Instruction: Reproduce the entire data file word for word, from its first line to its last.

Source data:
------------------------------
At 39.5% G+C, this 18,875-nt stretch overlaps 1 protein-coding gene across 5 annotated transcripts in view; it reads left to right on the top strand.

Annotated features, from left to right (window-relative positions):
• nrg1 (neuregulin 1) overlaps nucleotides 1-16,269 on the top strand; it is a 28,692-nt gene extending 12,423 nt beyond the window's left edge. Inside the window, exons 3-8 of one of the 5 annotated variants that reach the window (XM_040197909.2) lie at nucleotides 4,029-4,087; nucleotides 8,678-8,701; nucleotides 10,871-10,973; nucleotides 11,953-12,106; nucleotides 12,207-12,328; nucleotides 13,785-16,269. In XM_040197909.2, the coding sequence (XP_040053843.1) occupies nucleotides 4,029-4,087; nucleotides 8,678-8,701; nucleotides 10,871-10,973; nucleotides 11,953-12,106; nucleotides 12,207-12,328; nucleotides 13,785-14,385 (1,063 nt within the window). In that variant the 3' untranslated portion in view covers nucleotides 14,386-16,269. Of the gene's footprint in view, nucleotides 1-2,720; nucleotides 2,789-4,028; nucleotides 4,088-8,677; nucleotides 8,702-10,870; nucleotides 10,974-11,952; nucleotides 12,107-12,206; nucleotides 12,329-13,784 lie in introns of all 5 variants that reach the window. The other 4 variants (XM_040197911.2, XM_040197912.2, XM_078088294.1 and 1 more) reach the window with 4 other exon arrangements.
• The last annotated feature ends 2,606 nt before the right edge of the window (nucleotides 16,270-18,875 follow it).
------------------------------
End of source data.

At 39.5% G+C, this 18,875-nt stretch overlaps 1 protein-coding gene across 5 annotated transcripts in view; it reads left to right on the top strand.

Annotated features, from left to right (window-relative positions):
• nrg1 (neuregulin 1) overlaps nucleotides 1-16,269 on the top strand; it is a 28,692-nt gene extending 12,423 nt beyond the window's left edge. Inside the window, exons 3-8 of one of the 5 annotated variants that reach the window (XM_040197909.2) lie at nucleotides 4,029-4,087; nucleotides 8,678-8,701; nucleotides 10,871-10,973; nucleotides 11,953-12,106; nucleotides 12,207-12,328; nucleotides 13,785-16,269. In XM_040197909.2, the coding sequence (XP_040053843.1) occupies nucleotides 4,029-4,087; nucleotides 8,678-8,701; nucleotides 10,871-10,973; nucleotides 11,953-12,106; nucleotides 12,207-12,328; nucleotides 13,785-14,385 (1,063 nt within the window). In that variant the 3' untranslated portion in view covers nucleotides 14,386-16,269. Of the gene's footprint in view, nucleotides 1-2,720; nucleotides 2,789-4,028; nucleotides 4,088-8,677; nucleotides 8,702-10,870; nucleotides 10,974-11,952; nucleotides 12,107-12,206; nucleotides 12,329-13,784 lie in introns of all 5 variants that reach the window. The other 4 variants (XM_040197911.2, XM_040197912.2, XM_078088294.1 and 1 more) reach the window with 4 other exon arrangements.
• The last annotated feature ends 2,606 nt before the right edge of the window (nucleotides 16,270-18,875 follow it).